Hard disk drives

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In modern drives, there is one head for each magnetic platter surface on the spindle, mounted on a common arm. An actuator arm (or access arm) moves the heads on an arc (roughly radially) across the platters as they spin, allowing each head to access almost the entire surface of the platter as it spins. The arm is moved using a voice coil actuator or in some older designs a stepper motor. Early hard disk drives wrote data at some constant bits per second, resulting in all tracks having the same amount of data per track but modern drives (since the 1990s) use zone bit recording – increasing the write speed from inner to outer zone and thereby storing more data per track in the outer zones.

In modern drives, the small size of the magnetic regions creates the danger that their magnetic state might be lost because of thermal effects, thermally induced magnetic instability which is commonly known as the "superparamagnetic limit". To counter this, the platters are coated with two parallel magnetic layers, separated by a 3-atom layer of the non-magnetic element ruthenium, and the two layers are magnetized in opposite orientation, thus reinforcing each other.[41] Another technology used to overcome thermal effects to allow greater recording densities is perpendicular recording, first shipped in 2005,[42] and as of 2007 the technology was used in many HDDs.[43][44][45]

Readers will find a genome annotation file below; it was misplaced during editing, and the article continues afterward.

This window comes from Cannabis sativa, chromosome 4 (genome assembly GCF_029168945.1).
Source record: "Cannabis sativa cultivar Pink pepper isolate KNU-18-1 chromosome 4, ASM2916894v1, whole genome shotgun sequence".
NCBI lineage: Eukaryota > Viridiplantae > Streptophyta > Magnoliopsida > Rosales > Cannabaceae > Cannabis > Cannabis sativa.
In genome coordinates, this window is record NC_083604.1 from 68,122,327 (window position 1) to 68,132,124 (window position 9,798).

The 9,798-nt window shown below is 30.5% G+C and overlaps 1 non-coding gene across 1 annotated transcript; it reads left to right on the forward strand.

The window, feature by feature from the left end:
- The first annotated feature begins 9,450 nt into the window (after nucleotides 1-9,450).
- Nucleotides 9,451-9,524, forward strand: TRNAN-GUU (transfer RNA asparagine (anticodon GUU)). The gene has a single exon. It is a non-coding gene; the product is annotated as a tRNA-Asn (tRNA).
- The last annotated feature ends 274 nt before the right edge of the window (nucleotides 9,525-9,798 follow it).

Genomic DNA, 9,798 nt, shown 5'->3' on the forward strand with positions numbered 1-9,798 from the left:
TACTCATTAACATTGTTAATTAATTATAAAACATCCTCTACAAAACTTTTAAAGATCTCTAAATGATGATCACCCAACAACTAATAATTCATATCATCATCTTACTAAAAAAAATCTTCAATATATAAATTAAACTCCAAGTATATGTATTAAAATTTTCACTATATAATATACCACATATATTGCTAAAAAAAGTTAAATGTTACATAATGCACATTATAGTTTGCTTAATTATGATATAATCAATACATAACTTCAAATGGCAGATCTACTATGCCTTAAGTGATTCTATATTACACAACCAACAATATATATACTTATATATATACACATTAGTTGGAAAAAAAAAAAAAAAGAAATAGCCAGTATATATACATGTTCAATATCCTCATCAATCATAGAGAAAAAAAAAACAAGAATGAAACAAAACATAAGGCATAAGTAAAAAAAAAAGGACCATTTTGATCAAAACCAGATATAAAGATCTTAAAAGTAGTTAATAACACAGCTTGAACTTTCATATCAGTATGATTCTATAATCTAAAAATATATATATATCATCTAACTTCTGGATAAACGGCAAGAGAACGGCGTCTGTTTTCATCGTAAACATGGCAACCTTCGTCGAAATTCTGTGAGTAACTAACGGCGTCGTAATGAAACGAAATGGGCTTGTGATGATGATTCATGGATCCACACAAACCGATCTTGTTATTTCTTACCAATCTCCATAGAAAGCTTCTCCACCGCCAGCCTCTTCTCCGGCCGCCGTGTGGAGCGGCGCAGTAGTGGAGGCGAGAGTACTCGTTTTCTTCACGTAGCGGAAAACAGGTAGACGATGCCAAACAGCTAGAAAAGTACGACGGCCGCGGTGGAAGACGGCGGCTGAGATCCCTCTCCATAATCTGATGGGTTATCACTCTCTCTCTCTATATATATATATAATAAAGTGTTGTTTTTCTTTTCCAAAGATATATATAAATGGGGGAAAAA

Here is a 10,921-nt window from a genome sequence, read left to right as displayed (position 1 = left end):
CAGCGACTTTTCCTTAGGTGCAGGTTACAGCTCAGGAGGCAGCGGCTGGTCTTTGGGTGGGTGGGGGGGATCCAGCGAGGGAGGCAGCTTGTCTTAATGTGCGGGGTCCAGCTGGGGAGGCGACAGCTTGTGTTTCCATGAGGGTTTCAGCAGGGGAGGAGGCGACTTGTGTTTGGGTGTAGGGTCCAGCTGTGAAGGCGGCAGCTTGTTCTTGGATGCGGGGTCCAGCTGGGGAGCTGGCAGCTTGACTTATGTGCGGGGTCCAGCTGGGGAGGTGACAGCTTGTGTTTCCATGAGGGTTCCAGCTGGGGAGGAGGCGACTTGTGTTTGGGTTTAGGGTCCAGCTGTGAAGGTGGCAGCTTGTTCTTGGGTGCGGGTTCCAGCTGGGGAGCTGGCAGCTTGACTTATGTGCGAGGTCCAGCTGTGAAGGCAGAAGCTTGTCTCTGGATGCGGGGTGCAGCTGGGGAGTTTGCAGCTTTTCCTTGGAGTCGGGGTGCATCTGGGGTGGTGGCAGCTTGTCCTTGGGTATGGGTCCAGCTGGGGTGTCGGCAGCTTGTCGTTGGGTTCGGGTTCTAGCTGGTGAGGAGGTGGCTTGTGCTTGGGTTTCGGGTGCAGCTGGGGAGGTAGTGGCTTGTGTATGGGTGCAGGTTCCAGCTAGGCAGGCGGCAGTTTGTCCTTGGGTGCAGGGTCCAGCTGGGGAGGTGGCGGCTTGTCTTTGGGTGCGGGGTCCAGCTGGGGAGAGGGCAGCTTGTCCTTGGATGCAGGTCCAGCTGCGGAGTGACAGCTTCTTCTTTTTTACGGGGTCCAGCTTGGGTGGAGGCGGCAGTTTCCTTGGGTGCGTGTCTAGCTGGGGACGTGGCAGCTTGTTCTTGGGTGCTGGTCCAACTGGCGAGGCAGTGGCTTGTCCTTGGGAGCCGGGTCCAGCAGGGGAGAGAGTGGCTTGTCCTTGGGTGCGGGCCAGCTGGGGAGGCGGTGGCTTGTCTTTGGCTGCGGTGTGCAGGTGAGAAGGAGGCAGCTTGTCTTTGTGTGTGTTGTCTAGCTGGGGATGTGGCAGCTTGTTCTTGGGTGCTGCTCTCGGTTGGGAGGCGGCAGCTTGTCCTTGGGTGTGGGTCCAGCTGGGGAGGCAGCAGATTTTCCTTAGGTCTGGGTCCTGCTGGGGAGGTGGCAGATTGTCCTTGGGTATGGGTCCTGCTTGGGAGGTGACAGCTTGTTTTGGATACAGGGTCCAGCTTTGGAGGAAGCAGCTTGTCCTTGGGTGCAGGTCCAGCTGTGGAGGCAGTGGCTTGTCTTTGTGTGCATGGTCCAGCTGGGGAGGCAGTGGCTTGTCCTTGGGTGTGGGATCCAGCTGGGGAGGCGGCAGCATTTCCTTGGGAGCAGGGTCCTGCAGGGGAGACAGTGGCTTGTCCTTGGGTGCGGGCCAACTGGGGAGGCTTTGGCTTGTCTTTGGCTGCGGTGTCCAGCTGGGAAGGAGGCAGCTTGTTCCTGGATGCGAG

In 2004, a new concept was introduced to allow further increase of the data density in magnetic recording, using recording media consisting of coupled soft and hard magnetic layers. That so-called exchange spring media, also known as exchange coupled composite media, allows good writability due to the write-assist nature of the soft layer. However, the thermal stability is determined only by the hardest layer and not influenced by the soft layer.[46][47]